Nov 282018

Lost Spells of Canthar – 10 Necromancies

This pdf clocks in at 9 pages, 1 page front cover, 1 page editorial, 1.5 pages of SRD, leaving us with 5.5 pages of content, so let’s take a look!


Okay, some notes first: This review is, in a way, not necessarily fair. This pdf has been released quite a while back, and as such, the spells do not note whether they should be made available for the Advanced Class Guide classes or the Occult Adventures classes. In a way, this review is a check of how this held up. The supplement, one could claim, is a continuation of the Transcendent 10-series, which is why I will tag them as such on my home page. In contrast to the designer’s commentary present in said series, we have we have a mixture of brief pieces of fluff, explanations and in-character comments here. Since I really adored some of the rough, but still very much inspired options in the Transcendent 10-series, how do the spells within hold up?


Dead watcher, a spell for level 1 clerics, sorc/wiz and witches, makes a corpse basically a surveillance camera that records what it perceives – cool here: This manages to get the material component and when the opal disintegrates done right. A simple and rewarding spell, though “same acuity as an average person” unfortunately is *not* proper rules-language. I like this, but it needs a bit of polishing. Eyes of the dead does the same for corporeal undead, allowing you to see through them, but has an interesting twist in that the affected creatures may actually not be aware of the sensory hijacking, and you can choose to project hearing or sight – but once both are returned to your body, the spell ends. This is intriguing.


Enfeeble is a sorc/wiz or witch spell at 5th level and is a save-or-suck: The spell reduces Strength and Dexterity to 1. Bizarre: the creature may drop items in excess of the carrying capacity as an immediate action to the floor. Okay. Why would anyone? Also: Creatures and NPCs with a full BAB HD take -4 to the save. This spell sucks and is just not fun.


Mortal advantage is a level 9 spell for clerics, sorcs/wiz and witches, and it‘s rather cool: It forces the touched creature into an incorporeal state and into your body, forcing the target to possess you. The spell is particularly useful versus outsiders etc., and while thus housing the target, you have a much better place for negotiation. Ride the dead, a level 4 spell for the aforementioned full casters, is a variant of magic jar (not properly italicized) that renders you incorporeal and makes you possess an undead creature, which severely limits your options, but allows you to stowaway…and fortify undead thus ridden via channel energy, if available. Tighter explanation of what you can and can’t do while possessing an undead would have been nice here. Scare to death is an 8th level fear and mind-affecting spell that is a conical save or suck that kills you on a failed Fort-save after a failed Will-save. (As such, it probably should also be a death effect.) Additionally, even if you save, you take 1 Constitution damage per round; Fort-saves on subsequent rounds prevent this ability score damage. The verbiage here is a bit confused regarding sequence. I assume that failure on the Will save and success on the Fort-save paralyzes you, but I am honestly not sure.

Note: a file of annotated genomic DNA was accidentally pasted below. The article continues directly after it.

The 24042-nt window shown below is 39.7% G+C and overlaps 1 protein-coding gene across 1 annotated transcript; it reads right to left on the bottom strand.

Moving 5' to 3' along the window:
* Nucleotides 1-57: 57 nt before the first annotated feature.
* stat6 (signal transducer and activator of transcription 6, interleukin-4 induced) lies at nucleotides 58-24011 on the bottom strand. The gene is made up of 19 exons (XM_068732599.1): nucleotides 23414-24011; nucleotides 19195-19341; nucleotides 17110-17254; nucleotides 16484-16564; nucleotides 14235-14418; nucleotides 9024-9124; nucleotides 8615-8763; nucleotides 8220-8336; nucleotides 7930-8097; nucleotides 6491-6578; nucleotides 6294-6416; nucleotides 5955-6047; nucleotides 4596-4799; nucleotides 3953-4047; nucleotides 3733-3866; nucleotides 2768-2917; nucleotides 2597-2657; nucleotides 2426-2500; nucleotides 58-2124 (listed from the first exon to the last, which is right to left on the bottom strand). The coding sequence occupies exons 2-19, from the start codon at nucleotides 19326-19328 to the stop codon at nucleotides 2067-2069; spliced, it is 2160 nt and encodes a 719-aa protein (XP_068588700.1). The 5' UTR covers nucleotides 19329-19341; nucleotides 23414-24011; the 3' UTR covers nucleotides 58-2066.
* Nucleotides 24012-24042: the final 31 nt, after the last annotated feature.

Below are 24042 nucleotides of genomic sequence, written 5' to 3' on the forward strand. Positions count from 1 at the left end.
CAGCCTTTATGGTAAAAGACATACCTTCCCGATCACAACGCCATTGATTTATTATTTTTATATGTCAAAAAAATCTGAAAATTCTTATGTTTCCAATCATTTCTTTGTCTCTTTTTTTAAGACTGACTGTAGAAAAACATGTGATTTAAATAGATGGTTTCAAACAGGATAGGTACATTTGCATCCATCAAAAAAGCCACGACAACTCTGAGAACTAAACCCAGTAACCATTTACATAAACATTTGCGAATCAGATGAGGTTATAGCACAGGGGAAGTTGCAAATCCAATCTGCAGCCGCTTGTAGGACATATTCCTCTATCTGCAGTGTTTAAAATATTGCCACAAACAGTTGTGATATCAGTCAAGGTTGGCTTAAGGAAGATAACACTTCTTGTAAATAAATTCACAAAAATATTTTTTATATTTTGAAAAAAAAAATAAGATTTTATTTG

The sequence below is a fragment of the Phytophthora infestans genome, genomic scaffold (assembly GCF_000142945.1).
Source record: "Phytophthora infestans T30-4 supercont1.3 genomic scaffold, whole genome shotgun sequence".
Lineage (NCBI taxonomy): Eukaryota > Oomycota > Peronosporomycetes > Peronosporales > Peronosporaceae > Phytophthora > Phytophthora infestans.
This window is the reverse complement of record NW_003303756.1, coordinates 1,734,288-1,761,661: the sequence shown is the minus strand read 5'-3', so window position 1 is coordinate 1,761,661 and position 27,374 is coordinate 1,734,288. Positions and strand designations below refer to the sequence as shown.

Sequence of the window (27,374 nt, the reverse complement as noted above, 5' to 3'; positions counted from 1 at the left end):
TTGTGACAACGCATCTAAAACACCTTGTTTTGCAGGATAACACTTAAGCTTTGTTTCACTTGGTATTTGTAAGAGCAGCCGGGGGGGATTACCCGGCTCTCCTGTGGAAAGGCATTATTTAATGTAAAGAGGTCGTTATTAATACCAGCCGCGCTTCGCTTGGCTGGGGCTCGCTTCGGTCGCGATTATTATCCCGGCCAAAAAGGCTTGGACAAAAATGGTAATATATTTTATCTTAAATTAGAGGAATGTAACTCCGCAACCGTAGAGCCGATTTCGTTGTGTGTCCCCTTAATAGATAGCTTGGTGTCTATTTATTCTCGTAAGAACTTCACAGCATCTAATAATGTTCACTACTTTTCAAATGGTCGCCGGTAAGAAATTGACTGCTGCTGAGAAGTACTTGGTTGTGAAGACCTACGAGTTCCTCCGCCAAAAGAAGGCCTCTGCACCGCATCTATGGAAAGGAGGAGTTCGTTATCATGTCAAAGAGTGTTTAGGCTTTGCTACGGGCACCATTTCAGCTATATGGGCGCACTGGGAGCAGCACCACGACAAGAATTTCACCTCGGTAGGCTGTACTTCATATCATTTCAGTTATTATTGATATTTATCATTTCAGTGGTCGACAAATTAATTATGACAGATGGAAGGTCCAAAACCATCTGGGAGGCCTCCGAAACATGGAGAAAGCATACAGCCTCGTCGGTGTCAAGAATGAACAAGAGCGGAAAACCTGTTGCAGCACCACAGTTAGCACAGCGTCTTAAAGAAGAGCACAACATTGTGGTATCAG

Terrify, another fear and mind-affecting spell, may be an explanation for this, as this one both panics and then paralyzes the targets, getting the sequence right here. It’s a save or suck, but at level 6, I can live with this one. Touch channel, a level 3 cleric and sorc/wiz spell, lets you deliver touch spells of up to 4th level through the target. Touch spell charges are “treated as though you were holding the charge yourself.” Okay, so does the target hold the charge, or the caster? The greater version is level 7 and extends the maximum level channeled to 9th, but obviously suffers from the same hiccup. (As an aside: The flavor-text here hasn’t been properly italicized, making this a bit confusing. The final spell herein would be turn the tables, which allows a possessed creature another save to, bingo, turn the tables on possessors, which is a rather interesting option.



Editing is per se good, though there are a few details where the rules-language could be tighter. Formatting is really rough: The pdf sports a bunch of wrongly formatted aspects, including a bunch of missed italicizations. Layout adheres to a two-column b/w-standard, and the pdf uses b/w stock art. The pdf has no bookmarks, but needs none at this length.


So, here’s the thing: This is a rather rough pdf. The supplement has quite a bunch of different formal hiccups that shows that it’s an early work. However, Donald J. Decker’s spells actually do still have some rather intriguing components to offer, and with a bit of polish here and there, allow you to tell truly interesting stories, with particularly the possession angles being a rather engaging aspect. As a pdf, this may not be perfect, but at the low price-point, it may be worth checking out if the above concepts sounded interesting to you. My final verdict will hence clock in at 2.5 stars, rounded up due to in dubio pro reo.


You can get this pdf here on OBS!


Endzeitgeist out.



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